Documenta’s most famous artist is retiring due to anti-Semitic uprisings

The storm surrounding allegations of anti-Semitism on Documenta 15 has not abated. Now the most famous artist to be seen at the five-year art festival in Kassel, German Hito Steyerl, has withdrawn his work. It’s something of a stroke, Steyerl is considered worldwide as an important artist who does not shy away from political themes, and who often measures big business in her work – a topic that connects her with many artists in this edition. In her opinion, the organization did not have a good response to the trouble, would avoid any debate and would not be open to mediation, she wrote in an email to the organization that sent the German daily newspaper. The time confronted.

Meanwhile, the Indonesian collective Taring Padi that the insulting work of art The Justice of the People apologized in an interview in The time† Five artists from the collective that made the meter-high work (which is now twenty years old) say that they have made a mistake with the two caricatures: between the two figures an Israeli soldier with a pig’s head and a man with a rat teeth, both of which are a symbol of Mossad worn by the SS. “For us, they were two of the many evils,” they say, recording democracies that supported the Suharto regime, thereby enabling the massacres under his rule. “We did not understand that these caricatures were anti-Semitic. Anti-Semitism is not a big problem in Indonesia, we hardly knew what it was. Being alerted and learning what anti-Semitism is is a learning process for us. We should have been more sensitive and cautious. “

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At the place where the great work of art hung, only an iron fence to which it was attached is now seen. While several apologies have already been made, politicians are pouring over each other to express their disgust: Christian Geselle, mayor of Kassel, believes his city is now “polluted”. Chancellor Olaf Scholz announced that he will not be visiting this Documenta while he has been doing so for the last thirty years. There was also a panel debate in Kassel last week where three professors and two art curators (both affiliated with Documenta) discussed the issue.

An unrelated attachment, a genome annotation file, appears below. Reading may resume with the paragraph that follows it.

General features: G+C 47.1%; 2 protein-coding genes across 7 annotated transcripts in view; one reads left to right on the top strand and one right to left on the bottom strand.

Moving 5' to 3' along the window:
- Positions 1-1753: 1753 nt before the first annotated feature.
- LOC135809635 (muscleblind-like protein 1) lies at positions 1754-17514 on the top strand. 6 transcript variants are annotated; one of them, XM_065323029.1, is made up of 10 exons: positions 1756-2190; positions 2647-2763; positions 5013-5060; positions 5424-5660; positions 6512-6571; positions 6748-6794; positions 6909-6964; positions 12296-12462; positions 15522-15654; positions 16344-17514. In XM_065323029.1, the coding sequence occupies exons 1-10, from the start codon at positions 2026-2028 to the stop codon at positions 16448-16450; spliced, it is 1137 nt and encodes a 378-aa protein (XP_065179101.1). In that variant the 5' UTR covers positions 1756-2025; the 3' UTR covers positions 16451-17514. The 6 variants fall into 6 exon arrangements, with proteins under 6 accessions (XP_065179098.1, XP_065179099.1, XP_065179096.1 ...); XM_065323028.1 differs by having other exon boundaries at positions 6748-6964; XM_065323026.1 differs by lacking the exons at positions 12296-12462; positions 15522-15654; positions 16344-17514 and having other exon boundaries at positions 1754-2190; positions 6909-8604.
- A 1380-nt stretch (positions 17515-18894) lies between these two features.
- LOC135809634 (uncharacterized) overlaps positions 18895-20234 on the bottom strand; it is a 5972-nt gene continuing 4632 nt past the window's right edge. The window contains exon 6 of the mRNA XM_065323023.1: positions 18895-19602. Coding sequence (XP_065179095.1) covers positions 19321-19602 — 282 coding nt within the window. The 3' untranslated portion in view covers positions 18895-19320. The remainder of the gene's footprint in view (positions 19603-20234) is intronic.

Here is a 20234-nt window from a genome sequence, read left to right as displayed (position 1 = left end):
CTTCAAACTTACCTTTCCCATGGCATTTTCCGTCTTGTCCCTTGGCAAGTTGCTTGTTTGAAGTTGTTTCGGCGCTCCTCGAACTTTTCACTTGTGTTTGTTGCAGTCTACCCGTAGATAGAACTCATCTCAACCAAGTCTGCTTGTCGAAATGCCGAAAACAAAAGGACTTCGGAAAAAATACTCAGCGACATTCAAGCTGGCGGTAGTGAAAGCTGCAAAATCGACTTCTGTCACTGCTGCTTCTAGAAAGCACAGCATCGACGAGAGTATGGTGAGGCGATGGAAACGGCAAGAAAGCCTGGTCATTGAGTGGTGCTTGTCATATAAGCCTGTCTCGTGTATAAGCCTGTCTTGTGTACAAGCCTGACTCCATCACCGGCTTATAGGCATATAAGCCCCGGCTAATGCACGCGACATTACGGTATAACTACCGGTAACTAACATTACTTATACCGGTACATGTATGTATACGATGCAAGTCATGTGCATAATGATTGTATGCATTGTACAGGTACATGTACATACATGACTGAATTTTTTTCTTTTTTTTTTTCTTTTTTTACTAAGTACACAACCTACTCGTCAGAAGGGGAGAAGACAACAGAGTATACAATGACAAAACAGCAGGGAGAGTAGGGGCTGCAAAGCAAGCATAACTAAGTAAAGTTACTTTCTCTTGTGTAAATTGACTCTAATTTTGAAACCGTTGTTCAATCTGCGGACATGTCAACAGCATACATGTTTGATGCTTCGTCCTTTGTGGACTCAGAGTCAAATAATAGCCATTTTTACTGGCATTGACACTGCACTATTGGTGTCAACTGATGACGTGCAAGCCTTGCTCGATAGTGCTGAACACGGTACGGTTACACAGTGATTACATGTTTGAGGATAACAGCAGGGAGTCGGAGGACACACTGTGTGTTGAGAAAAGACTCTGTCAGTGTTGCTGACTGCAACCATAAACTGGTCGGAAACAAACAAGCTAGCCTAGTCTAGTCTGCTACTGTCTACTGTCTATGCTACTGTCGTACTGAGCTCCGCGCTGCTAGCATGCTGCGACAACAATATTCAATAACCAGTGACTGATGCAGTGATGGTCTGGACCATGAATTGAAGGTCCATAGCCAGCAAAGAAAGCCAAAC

These are understandable reactions in a country where everything is measured in relation to anti-Semitism, and where a national … anti-Semitism baffler has been appointed to review all anti-Semitic statements from any angle. Documenta also rated anti-Semitism commissioner Felix Klein as “destructive.” All exhibited works are now being judged for anti-Semitic tendencies, with Taring Padi convinced that nothing further will be found. †Our theme is class, niece race”, They put in the interview The time† They also reject the accusation that they are making Islamic art. Not only are they victims of dictatorship in their own country, but in Yogyakarta they often have to deal with Islamist groups that destroy their works.

Meanwhile, German newspapers are full of the question. They not only present the ‘story of an escalation’ or provide a ‘reconstruction of a catastrophe’, but also call for (political) consequences. That Frankfurt General wondering if this Documenta can be saved and Süddeutsche Zeitung wonder if a ‘world fair’ still makes sense if it turns out that the worlds are so far apart.

To the last question, Taring Padi has entered The time even an answer: “This Documenta shows how important dialogue is. We are now learning what anti-Semitism is. Conversely, it is also good to be interested in our context. It should be a mutual exchange. ”

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